He shrugged, trying to disguise his unease, but nonchalance was the last thing he felt. He’d done this all wrong, launching a proposal at her out of nowhere, especially since she’d told him before that she hated surprises. He had to play it cool. He would wait until they were back in the privacy of their apartment. She liked to be in control of things, and a proposal was a huge step. He understood that she’d need time to process it.

They wove their way through the labyrinth of marbled streets, past the shops selling paintings, sculptures and leather bags, back to their apartment. He took a deep breath and held it in his lungs. He was in the heat of a foreign country, and the salty tang of the sea filled the air around him. The stress of work had been forgotten, and he was relaxed and happy with Sarah by his side. He might have shoved his foot in his mouth and botched dinner with his bumbling proposal, but he still had a smile on his face because at that moment he wouldn’t want to be anywhere else.

As soon as he opened the door, the stifling air inside their studio apartment hit him, and he headed straight for the fridge. He took a long swig of water as Sarah went onto the terrace and leaned against the railing. He threw the empty bottle into the sink and went out to join her. She didn’t turn around as he stepped out, but enticed by the familiar, fruity scent of her shampoo, he put his arms around her waist and looked up at the sky. Two nights ago, they’d sat on the beach after dinner, and a shooting star had soared above their heads. Sarah had smiled, saying it was romantic. The proposal might not have gone smoothly, but he reckoned it topped the romance scales over a shooting star, and it was a perfect way to end their first holiday together.

He kissed the top of her head. How should he propose for the second time? He could get down on one knee and come out with a heartfelt speech, but that wasn’t his style.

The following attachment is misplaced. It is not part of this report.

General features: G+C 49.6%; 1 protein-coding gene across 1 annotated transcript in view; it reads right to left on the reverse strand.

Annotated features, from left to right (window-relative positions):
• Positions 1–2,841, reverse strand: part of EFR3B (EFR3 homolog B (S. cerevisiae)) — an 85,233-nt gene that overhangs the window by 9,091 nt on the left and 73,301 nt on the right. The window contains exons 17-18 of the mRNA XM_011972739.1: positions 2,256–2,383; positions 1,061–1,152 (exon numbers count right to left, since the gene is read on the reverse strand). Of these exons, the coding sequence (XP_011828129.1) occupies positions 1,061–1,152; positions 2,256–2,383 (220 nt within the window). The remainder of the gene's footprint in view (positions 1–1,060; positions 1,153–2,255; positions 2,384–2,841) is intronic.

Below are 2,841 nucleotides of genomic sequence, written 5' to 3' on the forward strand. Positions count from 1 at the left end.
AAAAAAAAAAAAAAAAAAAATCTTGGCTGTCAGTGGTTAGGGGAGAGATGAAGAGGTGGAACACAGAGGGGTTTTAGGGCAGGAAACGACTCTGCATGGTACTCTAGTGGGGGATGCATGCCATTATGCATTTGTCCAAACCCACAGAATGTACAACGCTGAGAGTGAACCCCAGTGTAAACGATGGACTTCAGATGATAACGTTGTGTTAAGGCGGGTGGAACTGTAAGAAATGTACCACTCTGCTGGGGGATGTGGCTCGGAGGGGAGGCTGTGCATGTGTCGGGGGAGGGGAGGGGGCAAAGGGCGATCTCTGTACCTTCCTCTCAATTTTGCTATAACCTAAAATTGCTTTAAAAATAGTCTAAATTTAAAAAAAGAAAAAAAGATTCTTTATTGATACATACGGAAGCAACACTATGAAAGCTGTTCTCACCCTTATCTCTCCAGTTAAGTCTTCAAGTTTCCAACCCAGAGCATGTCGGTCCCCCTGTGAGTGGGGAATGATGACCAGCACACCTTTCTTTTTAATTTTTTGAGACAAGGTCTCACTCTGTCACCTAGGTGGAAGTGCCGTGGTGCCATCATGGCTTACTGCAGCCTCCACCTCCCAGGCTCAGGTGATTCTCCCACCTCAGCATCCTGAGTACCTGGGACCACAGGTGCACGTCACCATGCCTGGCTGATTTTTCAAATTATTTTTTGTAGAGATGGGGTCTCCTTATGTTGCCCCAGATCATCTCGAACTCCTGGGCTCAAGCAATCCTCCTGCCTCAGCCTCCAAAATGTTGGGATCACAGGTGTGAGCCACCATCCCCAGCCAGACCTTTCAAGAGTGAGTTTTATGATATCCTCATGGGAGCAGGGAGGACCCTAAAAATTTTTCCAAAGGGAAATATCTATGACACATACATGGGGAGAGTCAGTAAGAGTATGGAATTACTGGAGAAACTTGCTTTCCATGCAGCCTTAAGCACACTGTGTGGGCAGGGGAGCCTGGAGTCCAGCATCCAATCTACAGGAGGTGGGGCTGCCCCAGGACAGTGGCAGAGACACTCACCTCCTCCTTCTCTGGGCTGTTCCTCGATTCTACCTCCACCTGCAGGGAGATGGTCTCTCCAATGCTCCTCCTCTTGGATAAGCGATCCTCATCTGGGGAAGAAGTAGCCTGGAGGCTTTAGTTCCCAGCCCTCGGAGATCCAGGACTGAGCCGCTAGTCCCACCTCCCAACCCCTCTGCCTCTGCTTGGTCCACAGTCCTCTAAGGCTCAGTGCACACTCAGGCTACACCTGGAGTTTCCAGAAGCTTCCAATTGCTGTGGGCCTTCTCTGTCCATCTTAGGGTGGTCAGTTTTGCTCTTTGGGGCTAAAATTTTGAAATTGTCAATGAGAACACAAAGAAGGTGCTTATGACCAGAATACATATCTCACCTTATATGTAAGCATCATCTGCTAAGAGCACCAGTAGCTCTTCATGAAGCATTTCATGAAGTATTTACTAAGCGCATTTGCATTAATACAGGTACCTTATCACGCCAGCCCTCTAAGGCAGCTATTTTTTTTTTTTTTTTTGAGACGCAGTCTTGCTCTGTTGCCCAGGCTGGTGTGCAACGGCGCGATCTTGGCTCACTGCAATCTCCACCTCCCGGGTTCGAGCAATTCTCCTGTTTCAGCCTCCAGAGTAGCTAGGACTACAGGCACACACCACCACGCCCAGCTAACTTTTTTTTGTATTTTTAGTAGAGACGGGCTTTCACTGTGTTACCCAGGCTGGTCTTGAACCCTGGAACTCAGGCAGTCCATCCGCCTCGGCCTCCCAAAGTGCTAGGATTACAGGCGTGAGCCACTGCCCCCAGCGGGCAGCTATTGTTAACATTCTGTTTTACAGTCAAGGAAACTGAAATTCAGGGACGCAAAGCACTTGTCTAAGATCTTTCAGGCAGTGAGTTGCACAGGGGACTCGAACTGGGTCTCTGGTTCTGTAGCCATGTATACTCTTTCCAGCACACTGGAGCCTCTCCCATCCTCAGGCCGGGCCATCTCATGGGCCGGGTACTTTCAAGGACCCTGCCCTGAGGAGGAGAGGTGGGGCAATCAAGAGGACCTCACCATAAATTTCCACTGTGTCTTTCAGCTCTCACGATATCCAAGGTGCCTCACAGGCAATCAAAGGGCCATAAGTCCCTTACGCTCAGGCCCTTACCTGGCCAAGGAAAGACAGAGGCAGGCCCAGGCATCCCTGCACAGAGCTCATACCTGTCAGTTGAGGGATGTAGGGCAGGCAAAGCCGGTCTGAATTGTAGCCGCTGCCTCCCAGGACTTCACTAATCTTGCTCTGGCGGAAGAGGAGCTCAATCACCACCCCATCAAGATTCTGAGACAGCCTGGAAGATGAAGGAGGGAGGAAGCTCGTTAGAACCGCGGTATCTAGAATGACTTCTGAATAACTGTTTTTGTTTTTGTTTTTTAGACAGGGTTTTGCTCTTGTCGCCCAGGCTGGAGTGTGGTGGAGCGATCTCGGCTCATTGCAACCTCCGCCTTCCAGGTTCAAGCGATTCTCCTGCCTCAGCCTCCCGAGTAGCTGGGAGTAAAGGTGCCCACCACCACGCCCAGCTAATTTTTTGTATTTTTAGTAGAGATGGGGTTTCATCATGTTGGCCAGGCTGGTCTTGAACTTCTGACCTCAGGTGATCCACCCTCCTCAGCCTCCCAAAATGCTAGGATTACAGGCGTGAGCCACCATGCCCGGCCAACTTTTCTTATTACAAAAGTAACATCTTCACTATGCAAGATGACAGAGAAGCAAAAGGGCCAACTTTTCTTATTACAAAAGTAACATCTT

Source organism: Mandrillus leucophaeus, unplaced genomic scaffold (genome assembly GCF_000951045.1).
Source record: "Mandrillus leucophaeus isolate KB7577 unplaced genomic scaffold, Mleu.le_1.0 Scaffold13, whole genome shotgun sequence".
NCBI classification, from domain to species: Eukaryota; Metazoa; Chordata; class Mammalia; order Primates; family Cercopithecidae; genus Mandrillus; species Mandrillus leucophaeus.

‘So . . . second time lucky?’ He leaned down to kiss her neck.

Sarah turned and put her hand flat on his chest. Why wasn’t she looking at him?

‘I can’t.’

He frowned, trying to ignore the uneasy way his stomach was turning. ‘What?’

‘I can’t marry you.’

Adam took a step away from her as his heart missed a beat before stuttering back to life and hammering against his chest. ‘Is this some kind of joke? Because if it is, it’s really not funny.’

She shook her head and finally looked him in the eye. ‘I’m sorry.’

His breath caught in his throat, and everything around them fell silent, until all he could hear was the pounding in his chest as his heart cracked with every beat it made. A cold sweat broke out on his skin, and the turning of his stomach gave way to a dull, heavy lurch as her words reverberated around in his head.

She’d said no.


Adam’s stomach churned. The plane lurched, but it wasn’t the turbulence making him feel sick. He couldn’t stop thinking about the look in Sarah’s eyes when she’d turned him down. Everything in him wanted to ask why, but he’d lost his voice, and she’d practically hung off the far side of the bed with her back to him all night, with a seemingly impenetrable wall around herself. It was probably for the best anyway. So far, not speaking to her was working just fine because if he did say anything, he would explode. Or implode, which was much worse. At least with an explosion, the effect of her rejection would be immediate – he would simply burst in a ball of shattered pride. But if he imploded, he would be in one piece, having to feel the confusing, painful and, frankly, embarrassing aftermath of rejection collapsing around him. He shook his head and looked out of the window.